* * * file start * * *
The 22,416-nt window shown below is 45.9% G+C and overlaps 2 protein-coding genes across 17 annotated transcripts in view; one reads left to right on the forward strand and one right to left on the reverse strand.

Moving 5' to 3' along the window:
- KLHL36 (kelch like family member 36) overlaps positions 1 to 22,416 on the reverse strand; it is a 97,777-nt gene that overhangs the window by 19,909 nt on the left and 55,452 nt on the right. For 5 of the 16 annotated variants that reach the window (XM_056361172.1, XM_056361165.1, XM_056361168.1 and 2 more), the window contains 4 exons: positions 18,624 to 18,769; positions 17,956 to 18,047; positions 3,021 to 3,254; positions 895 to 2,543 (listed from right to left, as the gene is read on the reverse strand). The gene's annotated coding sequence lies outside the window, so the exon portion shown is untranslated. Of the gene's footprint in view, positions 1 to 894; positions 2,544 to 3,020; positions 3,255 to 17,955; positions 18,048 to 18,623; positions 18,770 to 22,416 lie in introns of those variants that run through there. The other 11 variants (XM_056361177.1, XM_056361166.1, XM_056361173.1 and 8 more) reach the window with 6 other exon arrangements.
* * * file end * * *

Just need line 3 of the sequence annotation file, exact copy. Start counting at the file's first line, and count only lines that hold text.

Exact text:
- KLHL36 (kelch like family member 36) overlaps positions 1 to 22,416 on the reverse strand; it is a 97,777-nt gene that overhangs the window by 19,909 nt on the left and 55,452 nt on the right. For 5 of the 16 annotated variants that reach the window (XM_056361172.1, XM_056361165.1, XM_056361168.1 and 2 more), the window contains 4 exons: positions 18,624 to 18,769; positions 17,956 to 18,047; positions 3,021 to 3,254; positions 895 to 2,543 (listed from right to left, as the gene is read on the reverse strand). The gene's annotated coding sequence lies outside the window, so the exon portion shown is untranslated. Of the gene's footprint in view, positions 1 to 894; positions 2,544 to 3,020; positions 3,255 to 17,955; positions 18,048 to 18,623; positions 18,770 to 22,416 lie in introns of those variants that run through there. The other 11 variants (XM_056361177.1, XM_056361166.1, XM_056361173.1 and 8 more) reach the window with 6 other exon arrangements.